Guqin (pinyin: Gǔ Qín) is a traditional Chinese musical instrument with a history of at least 3,500 years. Guqin is also known as Yaoqin, Yuqin and Seven-stringed Qin. The guqin has 13 emblems that mark the rhythm, and is also a ritual and musical instrument. It belongs to the silk in the octave. Guqin has a wide range, deep timbre and long aftertone.
Erhu (Pinyin: Erhu) originated in the Tang Dynasty, called "Xiqin", and has a history of more than a thousand years. It is a traditional Chinese stringed instrument. Erhu, or Erxian Huqin, also known as "Nanhu" and "Omzi", is one of the main bowed and stringed instruments (wiping strings) in the Chinese national musical instrument family.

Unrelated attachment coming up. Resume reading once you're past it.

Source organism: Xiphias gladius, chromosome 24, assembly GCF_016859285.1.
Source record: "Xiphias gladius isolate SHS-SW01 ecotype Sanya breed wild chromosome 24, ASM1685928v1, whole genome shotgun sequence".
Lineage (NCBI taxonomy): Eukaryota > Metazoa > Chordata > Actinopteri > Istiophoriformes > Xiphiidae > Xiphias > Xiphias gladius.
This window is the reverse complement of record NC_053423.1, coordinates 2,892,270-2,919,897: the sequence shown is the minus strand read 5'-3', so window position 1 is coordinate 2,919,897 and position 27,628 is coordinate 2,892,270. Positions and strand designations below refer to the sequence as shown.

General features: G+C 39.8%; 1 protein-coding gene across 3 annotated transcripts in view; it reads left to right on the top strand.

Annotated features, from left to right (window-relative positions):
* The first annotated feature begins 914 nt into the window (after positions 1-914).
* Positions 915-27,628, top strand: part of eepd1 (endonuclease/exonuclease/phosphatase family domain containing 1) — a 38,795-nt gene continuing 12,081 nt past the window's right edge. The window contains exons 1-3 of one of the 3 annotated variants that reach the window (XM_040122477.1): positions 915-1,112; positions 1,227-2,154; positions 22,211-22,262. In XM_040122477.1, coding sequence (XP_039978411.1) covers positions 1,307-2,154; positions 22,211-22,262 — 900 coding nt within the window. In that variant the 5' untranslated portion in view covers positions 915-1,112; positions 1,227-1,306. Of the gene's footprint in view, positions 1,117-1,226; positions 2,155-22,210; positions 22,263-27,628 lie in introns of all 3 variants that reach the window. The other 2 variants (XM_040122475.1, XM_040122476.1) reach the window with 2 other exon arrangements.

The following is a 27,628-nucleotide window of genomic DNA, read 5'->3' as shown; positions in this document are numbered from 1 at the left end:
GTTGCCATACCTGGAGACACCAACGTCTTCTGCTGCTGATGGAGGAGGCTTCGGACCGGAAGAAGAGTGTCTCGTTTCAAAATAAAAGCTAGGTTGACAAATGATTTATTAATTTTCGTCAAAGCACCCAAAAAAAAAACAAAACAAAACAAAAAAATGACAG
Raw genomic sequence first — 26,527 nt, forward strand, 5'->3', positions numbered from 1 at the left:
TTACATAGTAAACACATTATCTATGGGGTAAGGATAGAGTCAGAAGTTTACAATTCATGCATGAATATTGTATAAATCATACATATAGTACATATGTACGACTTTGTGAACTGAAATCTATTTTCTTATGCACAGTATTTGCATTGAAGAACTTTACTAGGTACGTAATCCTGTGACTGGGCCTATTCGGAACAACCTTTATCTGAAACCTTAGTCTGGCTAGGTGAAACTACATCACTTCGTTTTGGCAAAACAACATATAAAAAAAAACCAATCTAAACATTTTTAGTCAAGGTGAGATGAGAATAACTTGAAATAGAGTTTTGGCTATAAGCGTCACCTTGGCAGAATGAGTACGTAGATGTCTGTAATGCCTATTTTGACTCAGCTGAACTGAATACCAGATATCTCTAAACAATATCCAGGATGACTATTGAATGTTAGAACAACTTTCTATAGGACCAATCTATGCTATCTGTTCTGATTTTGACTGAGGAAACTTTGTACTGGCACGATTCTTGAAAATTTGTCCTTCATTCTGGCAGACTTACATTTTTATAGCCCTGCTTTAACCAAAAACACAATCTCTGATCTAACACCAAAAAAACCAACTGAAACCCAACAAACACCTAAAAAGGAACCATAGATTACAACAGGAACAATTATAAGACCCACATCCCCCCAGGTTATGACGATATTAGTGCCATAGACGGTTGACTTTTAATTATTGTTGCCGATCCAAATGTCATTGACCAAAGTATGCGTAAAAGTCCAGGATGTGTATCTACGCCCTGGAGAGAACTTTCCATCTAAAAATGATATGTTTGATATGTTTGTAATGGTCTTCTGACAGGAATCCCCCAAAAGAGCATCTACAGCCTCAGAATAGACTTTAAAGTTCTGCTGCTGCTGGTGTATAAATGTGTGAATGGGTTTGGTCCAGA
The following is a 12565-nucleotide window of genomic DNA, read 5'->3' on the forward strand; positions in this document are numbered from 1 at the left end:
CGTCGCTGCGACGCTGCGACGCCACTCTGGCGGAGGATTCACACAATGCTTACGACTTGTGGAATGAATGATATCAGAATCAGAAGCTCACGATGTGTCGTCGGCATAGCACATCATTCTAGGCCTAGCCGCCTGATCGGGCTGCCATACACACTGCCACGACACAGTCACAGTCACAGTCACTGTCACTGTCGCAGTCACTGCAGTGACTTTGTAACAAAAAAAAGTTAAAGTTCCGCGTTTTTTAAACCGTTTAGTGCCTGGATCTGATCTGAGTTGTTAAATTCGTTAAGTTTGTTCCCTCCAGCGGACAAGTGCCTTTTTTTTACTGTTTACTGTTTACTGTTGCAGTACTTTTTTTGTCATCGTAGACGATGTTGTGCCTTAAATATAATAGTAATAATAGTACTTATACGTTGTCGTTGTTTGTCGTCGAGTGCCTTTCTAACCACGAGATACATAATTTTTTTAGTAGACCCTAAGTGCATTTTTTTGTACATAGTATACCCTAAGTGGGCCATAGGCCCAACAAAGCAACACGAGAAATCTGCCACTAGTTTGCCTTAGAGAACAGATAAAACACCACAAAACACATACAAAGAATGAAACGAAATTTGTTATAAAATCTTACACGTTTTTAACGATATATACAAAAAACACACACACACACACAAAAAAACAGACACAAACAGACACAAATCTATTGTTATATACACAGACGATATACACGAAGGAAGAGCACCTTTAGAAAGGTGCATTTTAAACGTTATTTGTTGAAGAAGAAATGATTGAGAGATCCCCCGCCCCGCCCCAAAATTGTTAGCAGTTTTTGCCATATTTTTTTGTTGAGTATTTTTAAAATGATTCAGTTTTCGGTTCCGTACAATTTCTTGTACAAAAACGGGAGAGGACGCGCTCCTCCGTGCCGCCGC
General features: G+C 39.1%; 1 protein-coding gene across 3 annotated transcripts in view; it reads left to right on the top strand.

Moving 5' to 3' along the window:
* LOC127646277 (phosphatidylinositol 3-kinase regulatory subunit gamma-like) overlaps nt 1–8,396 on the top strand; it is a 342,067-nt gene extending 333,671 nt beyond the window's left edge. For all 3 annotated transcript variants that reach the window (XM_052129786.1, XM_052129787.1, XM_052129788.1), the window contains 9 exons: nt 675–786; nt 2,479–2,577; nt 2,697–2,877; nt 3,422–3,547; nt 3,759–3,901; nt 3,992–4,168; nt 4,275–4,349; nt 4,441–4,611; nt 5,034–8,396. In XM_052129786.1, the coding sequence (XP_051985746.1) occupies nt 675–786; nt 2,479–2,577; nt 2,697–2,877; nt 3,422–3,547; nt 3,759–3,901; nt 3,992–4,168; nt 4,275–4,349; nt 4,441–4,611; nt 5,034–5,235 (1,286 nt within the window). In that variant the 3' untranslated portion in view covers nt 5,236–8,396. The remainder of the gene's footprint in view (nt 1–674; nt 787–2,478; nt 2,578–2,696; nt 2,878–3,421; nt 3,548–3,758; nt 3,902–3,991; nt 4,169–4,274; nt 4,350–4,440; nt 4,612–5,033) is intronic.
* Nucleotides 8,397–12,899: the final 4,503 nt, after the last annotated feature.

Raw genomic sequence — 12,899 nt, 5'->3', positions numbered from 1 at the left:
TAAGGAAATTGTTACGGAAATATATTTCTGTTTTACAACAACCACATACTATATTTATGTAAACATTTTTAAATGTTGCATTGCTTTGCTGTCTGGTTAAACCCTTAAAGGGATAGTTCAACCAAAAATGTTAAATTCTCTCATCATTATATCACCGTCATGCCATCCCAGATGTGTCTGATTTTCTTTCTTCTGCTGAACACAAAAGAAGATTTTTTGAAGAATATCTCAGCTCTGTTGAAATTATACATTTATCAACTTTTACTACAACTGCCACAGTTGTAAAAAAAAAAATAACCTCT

Guzheng (pinyin: Gǔ Zhēng), also known as Hanzheng and Qinzheng, is an ancient national musical instrument of the Han nationality and is popular all over China. It is often used for solo, duet, instrumental ensemble and accompaniment of song and dance, opera and folk art. Because of its wide range, beautiful timbre, rich playing skills and strong expressiveness, it is known as the "King of Music", also known as "Oriental Piano", and is one of the unique and important national musical instruments in China.
Zhongruan (pinyin: zhōng ruǎn) is a national plucked musical instrument with a long history in China. It is a traditional plucked musical instrument of the Chinese nation. Because of the mellow, rich tone and wide range of sound, Ruan has become the main instrument in solo, ensemble, and duet in ancient times; in modern times, Ruan can play a powerful role in the orchestra, and Da Ruan and Zhong Ruan are mainly used in national orchestras.